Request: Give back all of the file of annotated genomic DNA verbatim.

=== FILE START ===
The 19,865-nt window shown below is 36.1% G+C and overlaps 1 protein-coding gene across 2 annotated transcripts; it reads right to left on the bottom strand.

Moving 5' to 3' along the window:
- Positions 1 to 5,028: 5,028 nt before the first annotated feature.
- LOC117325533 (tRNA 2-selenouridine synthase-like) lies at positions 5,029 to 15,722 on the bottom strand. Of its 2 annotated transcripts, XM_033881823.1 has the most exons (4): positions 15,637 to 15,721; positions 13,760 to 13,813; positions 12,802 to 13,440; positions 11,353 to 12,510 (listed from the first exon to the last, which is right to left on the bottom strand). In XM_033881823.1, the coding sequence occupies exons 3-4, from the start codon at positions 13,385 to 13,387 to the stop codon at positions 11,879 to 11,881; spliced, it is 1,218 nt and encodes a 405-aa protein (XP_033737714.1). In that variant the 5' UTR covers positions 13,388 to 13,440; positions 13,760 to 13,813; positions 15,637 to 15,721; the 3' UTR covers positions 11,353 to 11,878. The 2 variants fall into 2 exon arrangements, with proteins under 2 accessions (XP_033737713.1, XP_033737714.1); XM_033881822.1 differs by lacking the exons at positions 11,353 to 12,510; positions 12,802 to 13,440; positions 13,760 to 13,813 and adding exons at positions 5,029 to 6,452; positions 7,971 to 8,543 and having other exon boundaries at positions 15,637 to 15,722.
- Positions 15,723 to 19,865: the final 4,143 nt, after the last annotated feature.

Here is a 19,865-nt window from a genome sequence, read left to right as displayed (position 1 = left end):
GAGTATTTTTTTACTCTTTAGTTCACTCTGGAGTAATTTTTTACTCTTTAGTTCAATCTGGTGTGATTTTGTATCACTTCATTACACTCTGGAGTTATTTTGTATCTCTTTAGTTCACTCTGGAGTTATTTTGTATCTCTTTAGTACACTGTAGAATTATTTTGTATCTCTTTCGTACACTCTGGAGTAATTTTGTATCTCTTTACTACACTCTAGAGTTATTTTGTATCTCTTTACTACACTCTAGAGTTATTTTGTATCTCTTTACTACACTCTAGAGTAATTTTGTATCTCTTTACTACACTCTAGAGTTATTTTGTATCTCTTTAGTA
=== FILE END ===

The 19,865-nt window shown below is 36.1% G+C and overlaps 1 protein-coding gene across 2 annotated transcripts; it reads right to left on the bottom strand.

Moving 5' to 3' along the window:
- Positions 1 to 5,028: 5,028 nt before the first annotated feature.
- LOC117325533 (tRNA 2-selenouridine synthase-like) lies at positions 5,029 to 15,722 on the bottom strand. Of its 2 annotated transcripts, XM_033881823.1 has the most exons (4): positions 15,637 to 15,721; positions 13,760 to 13,813; positions 12,802 to 13,440; positions 11,353 to 12,510 (listed from the first exon to the last, which is right to left on the bottom strand). In XM_033881823.1, the coding sequence occupies exons 3-4, from the start codon at positions 13,385 to 13,387 to the stop codon at positions 11,879 to 11,881; spliced, it is 1,218 nt and encodes a 405-aa protein (XP_033737714.1). In that variant the 5' UTR covers positions 13,388 to 13,440; positions 13,760 to 13,813; positions 15,637 to 15,721; the 3' UTR covers positions 11,353 to 11,878. The 2 variants fall into 2 exon arrangements, with proteins under 2 accessions (XP_033737713.1, XP_033737714.1); XM_033881822.1 differs by lacking the exons at positions 11,353 to 12,510; positions 12,802 to 13,440; positions 13,760 to 13,813 and adding exons at positions 5,029 to 6,452; positions 7,971 to 8,543 and having other exon boundaries at positions 15,637 to 15,722.
- Positions 15,723 to 19,865: the final 4,143 nt, after the last annotated feature.

Here is a 19,865-nt window from a genome sequence, read left to right as displayed (position 1 = left end):
GAGTATTTTTTTACTCTTTAGTTCACTCTGGAGTAATTTTTTACTCTTTAGTTCAATCTGGTGTGATTTTGTATCACTTCATTACACTCTGGAGTTATTTTGTATCTCTTTAGTTCACTCTGGAGTTATTTTGTATCTCTTTAGTACACTGTAGAATTATTTTGTATCTCTTTCGTACACTCTGGAGTAATTTTGTATCTCTTTACTACACTCTAGAGTTATTTTGTATCTCTTTACTACACTCTAGAGTTATTTTGTATCTCTTTACTACACTCTAGAGTAATTTTGTATCTCTTTACTACACTCTAGAGTTATTTTGTATCTCTTTAGTA